2-3 Squares’ll Do Ya
There’s no denying that relationships can be messy sometimes. Regardless of how solid the relationship is or how well you know each other, you’re going to have disagreements. No matter how long you’ve been together, you’re going to argue about things… most of which, if you really think about it, are silly and petty.
Salt Cooks Down
One of the silliest arguments I’ve had with my husband is over whether or not salt cooks down. I don’t salt food a whole lot during the cooking process because I know that my salt needs are greater than his, due to the fact that I don’t have a colon. He claims that you’re supposed to salt things at the end so that it doesn’t “cook out” of it… Um, it’s not water or wine, dear. Salt doesn’t cook out of it. Boy that was a vicious argument. We never really came to an understanding; instead we agreed to disagree.
Add a Dash of Chronic Illness
So yeah, petty arguments happen in every normal, average, and even fantastic relationships. You can’t get around it. But when you add a chronic illness, your relationship automatically gets more complicated (to say the least!). Here are a few things I never thought I’d argue with my husband about…
I’ve had ulcerative colitis since before we got married, so Dave’s seen me during my darkest, sickest hours. During my worst flareup, he was “helping” me monitor my bowel movements. As if I needed it. After every visit to the bathroom, he would say, “Well…?”
“Well, what?” I asked.
“How was it?” he persisted.
“Fine? How was the consistency? Did you see blood? What did it look like?”
“Same ole, same ole. Still flaring.”
“What are you hiding from me?” he demanded.
“Nothing! Can’t I go to the bathroom in peace… without you asking how it was EVERY SINGLE TIME?”
This sparked a horrible argument about my bowel habits. Like, seriously? It’s bad enough that I have to deal with it, but you want me to rehash it all in detail… Thanks.
Crohn’s and UC patients HATE conversations about food. Every patient knows how important it is to eat as healthy as possible. But doing so is difficult. And trigger foods vary from patient to patient. When I’m really ill, there are days I can only eat things like macaroni or mashed potatoes. I can’t tell you how many times my husband fussed at me and told me that I wasn’t doing a very good job of eating healthy.
“Eating all those starches isn’t good for you!”
“Uh, it is if I don’t want to anger my colon!” (This was obviously back when I had a colon.)
Our Toilet is Disgusting!!!
I hate a dirty toilet. Living with IBD, ostomy or j-pouch, it kind of becomes the norm if you don’t keep on top of things. I can clean my toilet one day, and the very next time I go to the bathroom, my j-pouch makes an awful mess. Sometimes I wonder why I even bother. Now, having an infant, housework is even more difficult. One day, during a particularly hard few weeks of parenting, my husband (who was also having a hard time) said, “Our toilets are disgusting!”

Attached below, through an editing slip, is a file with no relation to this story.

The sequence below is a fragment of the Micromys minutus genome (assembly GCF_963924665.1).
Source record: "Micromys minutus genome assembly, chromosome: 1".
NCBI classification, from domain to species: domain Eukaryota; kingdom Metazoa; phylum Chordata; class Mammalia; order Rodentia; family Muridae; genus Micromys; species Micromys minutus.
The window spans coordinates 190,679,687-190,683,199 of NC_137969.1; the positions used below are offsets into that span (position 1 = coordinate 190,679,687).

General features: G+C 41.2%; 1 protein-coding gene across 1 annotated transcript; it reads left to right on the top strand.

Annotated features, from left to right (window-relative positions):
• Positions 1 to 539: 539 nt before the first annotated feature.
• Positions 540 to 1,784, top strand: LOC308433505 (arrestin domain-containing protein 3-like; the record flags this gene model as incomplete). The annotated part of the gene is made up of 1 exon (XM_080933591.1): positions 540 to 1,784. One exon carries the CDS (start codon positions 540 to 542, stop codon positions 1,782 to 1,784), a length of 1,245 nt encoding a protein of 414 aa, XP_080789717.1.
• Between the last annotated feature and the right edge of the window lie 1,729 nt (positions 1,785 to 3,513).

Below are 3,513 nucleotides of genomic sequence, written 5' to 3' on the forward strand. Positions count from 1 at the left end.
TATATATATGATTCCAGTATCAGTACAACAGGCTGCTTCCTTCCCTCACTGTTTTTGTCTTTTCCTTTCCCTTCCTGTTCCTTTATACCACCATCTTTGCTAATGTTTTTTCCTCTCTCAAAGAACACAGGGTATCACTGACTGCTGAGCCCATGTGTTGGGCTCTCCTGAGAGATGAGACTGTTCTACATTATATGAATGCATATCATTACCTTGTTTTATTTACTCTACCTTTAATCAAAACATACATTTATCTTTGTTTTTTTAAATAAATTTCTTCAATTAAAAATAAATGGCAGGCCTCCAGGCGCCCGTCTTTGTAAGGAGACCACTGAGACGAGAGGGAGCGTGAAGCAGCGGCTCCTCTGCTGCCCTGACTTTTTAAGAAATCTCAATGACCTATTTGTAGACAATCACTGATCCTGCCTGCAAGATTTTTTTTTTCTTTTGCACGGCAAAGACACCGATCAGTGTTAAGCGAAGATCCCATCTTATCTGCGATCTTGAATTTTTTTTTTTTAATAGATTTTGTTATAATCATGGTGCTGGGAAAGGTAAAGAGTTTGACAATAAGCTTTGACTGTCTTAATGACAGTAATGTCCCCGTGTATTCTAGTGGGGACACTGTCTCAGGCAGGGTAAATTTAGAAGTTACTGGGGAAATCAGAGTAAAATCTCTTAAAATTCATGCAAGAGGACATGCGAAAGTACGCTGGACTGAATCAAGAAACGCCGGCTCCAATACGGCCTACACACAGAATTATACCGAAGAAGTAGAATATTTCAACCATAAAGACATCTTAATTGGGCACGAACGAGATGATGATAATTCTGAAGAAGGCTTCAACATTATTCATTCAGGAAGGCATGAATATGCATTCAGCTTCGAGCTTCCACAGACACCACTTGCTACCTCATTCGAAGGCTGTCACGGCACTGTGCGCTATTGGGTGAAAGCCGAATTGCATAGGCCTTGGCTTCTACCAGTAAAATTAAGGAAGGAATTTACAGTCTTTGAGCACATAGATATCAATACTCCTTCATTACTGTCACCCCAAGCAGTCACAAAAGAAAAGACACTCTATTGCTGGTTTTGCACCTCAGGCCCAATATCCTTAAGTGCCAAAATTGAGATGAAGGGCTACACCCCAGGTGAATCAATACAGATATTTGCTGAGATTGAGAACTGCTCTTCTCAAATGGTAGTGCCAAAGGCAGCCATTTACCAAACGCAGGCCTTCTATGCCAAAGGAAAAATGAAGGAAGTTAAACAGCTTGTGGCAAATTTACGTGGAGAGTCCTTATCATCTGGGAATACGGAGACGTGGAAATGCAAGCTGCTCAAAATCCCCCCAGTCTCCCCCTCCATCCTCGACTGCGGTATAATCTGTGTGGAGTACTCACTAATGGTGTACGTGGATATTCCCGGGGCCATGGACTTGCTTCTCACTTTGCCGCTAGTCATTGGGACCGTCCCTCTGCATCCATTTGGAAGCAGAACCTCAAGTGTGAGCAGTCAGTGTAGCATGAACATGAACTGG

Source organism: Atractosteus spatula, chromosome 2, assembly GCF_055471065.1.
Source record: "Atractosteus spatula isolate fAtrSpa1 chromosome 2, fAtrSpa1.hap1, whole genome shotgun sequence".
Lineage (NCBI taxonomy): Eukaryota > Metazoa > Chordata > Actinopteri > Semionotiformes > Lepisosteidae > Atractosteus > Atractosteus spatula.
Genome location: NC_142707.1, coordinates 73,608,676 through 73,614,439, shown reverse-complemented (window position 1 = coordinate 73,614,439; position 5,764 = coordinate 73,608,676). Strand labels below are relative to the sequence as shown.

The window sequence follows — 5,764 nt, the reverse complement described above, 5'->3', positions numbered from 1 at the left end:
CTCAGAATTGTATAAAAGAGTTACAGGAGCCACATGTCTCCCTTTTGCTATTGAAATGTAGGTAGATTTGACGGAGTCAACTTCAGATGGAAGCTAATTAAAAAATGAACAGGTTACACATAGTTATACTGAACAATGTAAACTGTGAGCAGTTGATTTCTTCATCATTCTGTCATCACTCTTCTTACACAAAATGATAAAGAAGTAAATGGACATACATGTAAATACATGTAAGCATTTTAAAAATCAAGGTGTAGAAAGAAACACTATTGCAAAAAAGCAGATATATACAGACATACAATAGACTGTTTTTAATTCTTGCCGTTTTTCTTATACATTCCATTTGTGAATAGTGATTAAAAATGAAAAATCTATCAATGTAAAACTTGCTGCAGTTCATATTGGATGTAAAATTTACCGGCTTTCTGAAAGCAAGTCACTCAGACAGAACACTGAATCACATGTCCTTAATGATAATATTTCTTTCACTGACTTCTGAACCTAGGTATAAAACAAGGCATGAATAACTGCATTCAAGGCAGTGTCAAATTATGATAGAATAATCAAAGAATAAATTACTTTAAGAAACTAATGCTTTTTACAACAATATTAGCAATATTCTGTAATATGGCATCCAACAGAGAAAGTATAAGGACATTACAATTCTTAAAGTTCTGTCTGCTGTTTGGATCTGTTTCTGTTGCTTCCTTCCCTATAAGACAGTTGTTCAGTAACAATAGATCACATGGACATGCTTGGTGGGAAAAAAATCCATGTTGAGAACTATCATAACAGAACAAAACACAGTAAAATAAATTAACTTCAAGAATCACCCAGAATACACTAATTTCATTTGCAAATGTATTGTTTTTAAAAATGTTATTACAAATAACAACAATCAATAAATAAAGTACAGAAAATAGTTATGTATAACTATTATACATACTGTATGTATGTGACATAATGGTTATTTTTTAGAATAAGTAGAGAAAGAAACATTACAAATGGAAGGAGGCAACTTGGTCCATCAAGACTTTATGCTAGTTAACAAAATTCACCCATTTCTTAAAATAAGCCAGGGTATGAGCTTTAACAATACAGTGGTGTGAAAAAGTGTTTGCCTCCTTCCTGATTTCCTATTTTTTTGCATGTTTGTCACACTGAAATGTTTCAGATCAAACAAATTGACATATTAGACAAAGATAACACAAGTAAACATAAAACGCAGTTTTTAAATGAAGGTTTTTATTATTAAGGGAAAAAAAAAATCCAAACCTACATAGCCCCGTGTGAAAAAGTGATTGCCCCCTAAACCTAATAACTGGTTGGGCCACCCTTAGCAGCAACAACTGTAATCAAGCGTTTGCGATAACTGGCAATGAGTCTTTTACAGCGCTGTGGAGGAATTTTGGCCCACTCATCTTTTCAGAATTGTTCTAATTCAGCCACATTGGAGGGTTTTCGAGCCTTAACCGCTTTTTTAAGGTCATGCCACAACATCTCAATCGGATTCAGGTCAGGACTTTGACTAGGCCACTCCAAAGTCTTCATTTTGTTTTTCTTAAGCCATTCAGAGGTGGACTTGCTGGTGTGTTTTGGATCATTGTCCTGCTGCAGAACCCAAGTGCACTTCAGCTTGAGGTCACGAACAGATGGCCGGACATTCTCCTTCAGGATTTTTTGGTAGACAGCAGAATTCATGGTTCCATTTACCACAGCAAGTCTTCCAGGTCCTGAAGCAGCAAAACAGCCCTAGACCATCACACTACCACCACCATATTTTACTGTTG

My eyes welled up with tears because I knew that dirty toilets were mostly my fault. J-pouches are SO messy. We really got into it that day and I blurted out, “I’M SORRY MY BOWELS AREN’T NORMAL! I can’t help the awful mess it makes!”
One to Two Squares Will Do You
Our most recent insane argument was over toilet paper. Anyone with IBD will know that toilet paper is a commodity. If you don’t have it, you’re in trouble. And I go through a lot of it. My husband noticed the quickly dwindling toilet paper and he said, “Boy, you really use a lot of it.”
“Uh, yeah, because my j-pouch makes an awful mess! It’s difficult to keep one’s bottom clean…”
“Darling, one or two squares’ll do you.”
“Nope, not me. You don’t understand the nature of a j-pouch,” I informed him.
“One. Or. Two. Squares. Will. Do. You,” he said flatly, as if the matter was settled.
“No, sweetheart. You don’t get it. You couldn’t possibly.”
And so, we got into an argument over how much toilet paper should be used in a single setting. As though we were comparing apples to apples.
It Takes Two
Like I said, relationships can be messy. Living with a chronic illness definitely complicates things. But it takes two committed people (fallen, broken and imperfect as they are), to make a relationship work. Keeping open, honest communication helps. We all have our problems, and disagreements sometimes, but if you’re committed to making things work, you don’t have to worry about the petty disagreements. Problems will only grow in your relationship as you work through them. My husband and I have had plenty of arguments during the course of our marriage (especially during the darkest hours of my disease), but we have an open, honest relationship and truly seek to keep the lines of communication going. And we always come to an understanding. He’s a good man. He has his faults… but again, so do I. We balance each other out. And I’m sure there will be plenty more petty arguments in the future.